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Getting Unstuck Thanks to MPD2

Joshua Childs (MPD2 '20) talks about how Northwestern Engineering's Master of Product Design and Development (MPD2) program helped him kick start his career and grow as a leader with Validity Inc.

Joshua Childs had a problem.  

It was 2019, and Childs had been in the workforce for nearly a decade, toiling away as a product manager at various startups. He often saw fundamental problems with the strategy and development of the products we worked on, and he felt his own career had become bogged down. 

“I was good at building things — the execution stage — but there were decisions being made upstream that, intuitively, felt off," he said. "But I lacked the vocabulary and the tools to address them effectively. I felt stuck, and it wasn't clear how to restart my personal growth.” 

Joshua ChildsThat’s when Childs discovered Northwestern Engineering's Master of Product Design and Development (MPD2) program. He previously thought about graduate school but was hesitant to dive in just to get another degree. If he was going to do it, it needed to be for the intrinsic value of furthering his existing passions and skills in a meaningful way. 

“The mix of design and business made total sense to me,” he said. “If there were answers to the frustrations I'd been having, MPD2 felt like the best shot at getting them.” 

Now nearly three years later, Childs (MPD2 ‘20) is anything but stuck. After MPD2, he was hired as senior product manager for email solutions with Validity Inc., a Boston-based customer engagement and data company. This March, he was promoted to his current role as director of product management for email solutions.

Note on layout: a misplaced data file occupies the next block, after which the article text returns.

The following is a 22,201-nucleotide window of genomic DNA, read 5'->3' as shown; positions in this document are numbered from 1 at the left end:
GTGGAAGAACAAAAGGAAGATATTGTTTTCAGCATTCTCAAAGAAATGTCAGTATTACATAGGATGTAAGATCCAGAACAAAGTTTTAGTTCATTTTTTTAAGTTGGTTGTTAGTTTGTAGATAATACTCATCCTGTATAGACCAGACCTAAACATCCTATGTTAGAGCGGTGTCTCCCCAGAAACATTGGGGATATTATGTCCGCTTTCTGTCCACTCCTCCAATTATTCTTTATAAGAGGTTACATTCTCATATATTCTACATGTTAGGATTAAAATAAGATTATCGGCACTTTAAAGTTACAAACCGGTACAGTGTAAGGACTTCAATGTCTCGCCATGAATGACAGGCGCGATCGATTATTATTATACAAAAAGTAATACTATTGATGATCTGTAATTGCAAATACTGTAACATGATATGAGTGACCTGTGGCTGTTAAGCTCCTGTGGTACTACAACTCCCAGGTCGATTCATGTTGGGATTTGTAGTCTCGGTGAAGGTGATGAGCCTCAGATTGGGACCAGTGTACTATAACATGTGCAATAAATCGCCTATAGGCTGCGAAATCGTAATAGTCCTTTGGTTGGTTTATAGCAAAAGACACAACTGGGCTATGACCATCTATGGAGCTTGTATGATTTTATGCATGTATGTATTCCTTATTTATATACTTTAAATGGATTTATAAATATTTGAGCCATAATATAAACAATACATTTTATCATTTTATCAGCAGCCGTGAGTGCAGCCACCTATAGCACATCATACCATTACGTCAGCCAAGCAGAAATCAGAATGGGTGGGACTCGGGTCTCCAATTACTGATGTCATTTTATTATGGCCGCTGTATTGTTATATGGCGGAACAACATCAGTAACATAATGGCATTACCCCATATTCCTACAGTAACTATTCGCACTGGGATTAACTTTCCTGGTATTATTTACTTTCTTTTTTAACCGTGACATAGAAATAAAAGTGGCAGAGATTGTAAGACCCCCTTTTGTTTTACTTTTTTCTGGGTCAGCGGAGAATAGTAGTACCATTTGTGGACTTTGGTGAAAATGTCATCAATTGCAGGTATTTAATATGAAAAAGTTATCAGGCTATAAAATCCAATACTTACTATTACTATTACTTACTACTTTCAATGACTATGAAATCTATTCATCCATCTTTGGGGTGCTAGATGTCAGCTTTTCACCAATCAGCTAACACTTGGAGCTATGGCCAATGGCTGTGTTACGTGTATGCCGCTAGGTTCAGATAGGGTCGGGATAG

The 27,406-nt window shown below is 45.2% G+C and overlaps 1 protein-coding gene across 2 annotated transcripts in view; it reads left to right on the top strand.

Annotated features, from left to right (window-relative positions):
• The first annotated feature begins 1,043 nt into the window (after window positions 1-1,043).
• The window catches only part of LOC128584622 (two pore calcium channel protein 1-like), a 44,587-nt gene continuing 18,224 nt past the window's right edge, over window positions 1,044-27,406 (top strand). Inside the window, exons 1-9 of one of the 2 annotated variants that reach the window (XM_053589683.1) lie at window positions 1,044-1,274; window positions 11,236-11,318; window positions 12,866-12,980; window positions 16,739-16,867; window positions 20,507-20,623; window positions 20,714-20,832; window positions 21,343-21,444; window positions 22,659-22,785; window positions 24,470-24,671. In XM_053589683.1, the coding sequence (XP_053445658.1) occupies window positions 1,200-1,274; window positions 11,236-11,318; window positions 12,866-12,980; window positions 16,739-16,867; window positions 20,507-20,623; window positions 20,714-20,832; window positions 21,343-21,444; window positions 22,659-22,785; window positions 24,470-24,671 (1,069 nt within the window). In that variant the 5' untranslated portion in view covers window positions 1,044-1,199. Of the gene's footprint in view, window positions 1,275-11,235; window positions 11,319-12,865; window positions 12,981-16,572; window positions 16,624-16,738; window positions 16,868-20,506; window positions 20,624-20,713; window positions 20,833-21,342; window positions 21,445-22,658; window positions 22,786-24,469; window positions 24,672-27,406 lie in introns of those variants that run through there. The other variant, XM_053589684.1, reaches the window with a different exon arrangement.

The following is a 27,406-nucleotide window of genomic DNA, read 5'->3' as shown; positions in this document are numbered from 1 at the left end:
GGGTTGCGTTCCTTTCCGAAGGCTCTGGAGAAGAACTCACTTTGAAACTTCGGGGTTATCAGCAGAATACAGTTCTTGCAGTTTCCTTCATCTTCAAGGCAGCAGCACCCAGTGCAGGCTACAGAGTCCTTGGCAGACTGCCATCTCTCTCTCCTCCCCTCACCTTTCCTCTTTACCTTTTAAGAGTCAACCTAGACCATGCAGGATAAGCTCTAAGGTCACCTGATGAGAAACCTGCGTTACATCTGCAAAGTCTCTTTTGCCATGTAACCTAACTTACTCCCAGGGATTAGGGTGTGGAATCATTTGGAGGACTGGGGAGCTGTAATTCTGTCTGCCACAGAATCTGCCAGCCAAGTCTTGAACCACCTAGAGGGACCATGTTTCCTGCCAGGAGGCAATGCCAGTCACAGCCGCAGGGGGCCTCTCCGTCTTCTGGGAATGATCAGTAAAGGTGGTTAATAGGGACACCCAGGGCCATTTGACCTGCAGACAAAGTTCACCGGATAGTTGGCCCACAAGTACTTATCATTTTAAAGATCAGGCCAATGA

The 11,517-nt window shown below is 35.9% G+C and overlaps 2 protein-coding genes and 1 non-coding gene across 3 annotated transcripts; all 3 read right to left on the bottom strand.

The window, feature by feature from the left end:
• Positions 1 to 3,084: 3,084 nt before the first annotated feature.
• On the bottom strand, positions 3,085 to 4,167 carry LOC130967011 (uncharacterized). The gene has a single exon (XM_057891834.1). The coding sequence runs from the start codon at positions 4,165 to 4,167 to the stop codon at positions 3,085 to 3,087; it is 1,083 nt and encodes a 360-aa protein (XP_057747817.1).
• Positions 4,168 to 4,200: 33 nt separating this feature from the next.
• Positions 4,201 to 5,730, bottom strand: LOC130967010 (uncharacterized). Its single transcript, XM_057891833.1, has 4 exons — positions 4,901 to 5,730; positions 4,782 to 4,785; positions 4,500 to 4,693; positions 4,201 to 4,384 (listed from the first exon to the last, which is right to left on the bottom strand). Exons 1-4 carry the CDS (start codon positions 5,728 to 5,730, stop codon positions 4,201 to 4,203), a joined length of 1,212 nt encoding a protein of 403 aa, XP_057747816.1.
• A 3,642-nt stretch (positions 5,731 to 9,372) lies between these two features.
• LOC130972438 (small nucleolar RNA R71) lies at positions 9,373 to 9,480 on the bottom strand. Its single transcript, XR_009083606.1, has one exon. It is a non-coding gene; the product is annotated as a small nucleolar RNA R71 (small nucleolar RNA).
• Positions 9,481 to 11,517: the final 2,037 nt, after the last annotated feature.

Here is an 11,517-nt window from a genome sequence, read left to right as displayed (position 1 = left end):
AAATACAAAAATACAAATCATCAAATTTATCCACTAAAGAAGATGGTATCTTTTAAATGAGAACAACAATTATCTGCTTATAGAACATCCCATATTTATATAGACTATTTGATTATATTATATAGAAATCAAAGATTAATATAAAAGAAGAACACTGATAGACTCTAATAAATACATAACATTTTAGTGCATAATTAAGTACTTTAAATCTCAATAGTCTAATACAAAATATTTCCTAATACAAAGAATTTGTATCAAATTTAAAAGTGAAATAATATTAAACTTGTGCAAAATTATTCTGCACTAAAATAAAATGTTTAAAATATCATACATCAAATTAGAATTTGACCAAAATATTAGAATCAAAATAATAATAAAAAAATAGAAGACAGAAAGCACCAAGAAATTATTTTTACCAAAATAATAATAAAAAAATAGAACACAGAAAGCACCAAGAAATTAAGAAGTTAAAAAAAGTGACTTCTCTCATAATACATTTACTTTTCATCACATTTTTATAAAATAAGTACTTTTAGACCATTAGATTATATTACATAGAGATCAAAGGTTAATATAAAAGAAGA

"I can see clearly how the program, combined with my prior experience, made me ready to both see and seize that opportunity in a way I wouldn't have before," he said.

Validity’s email solutions help companies take customer data and build more effective email marketing campaigns. Childs and his team ensure the company’s portfolio aligns with its corporate strategic direction and most effectively meets its customers needs. He also ensures his team members are given room to demonstrate their strengths.

“I believe the best teams are human-centered, coached behind the scenes, and given the clearance to perform,” he said.

Childs deepened his leadership experience during his time in MPD2, and he's noticed how those experiences helped him develop as a leader at Validity.

"One of a product person's key skills is the ability to rally people around a goal," Childs said. "Before being at Validity, I was comfortable doing that for about a dozen people. Now our team regularly coordinates — or in some way impacts — the work of hundreds. Leading change on a larger scale has been a key area of growth for me."

That growth came thanks to MPD2, Childs said, particularly current program director Jim Wicks. Wicks was one of Childs' professors at Northwestern, and a particular lesson he taught Childs' class continues to resonate with his former student.  

“We were talking about some product, and he wanted suggestions from the class about what our goals might be for that product," Childs said. "I raised my hand and said, “Grow revenue.’ He replied, ‘Revenue is not a goal. It's a result. What goal are you trying to achieve that's going to result in revenue growth?’” 

The message hit home – hard. 

“Every time I encounter revenue-as-a-goal thinking in business, I remember not only what Jim said, but I can play back my entire time at MPD2 to answer the question of how to find out what the goal should be.” 

Childs applies that same type of goal-centered thinking to the advice he gives anyone considering the MPD2 program. 

“My advice is to know your reasons for doing it, but be willing to update the vision you have as you learn," he said. "This program will teach you things you didn't know you didn't know.”

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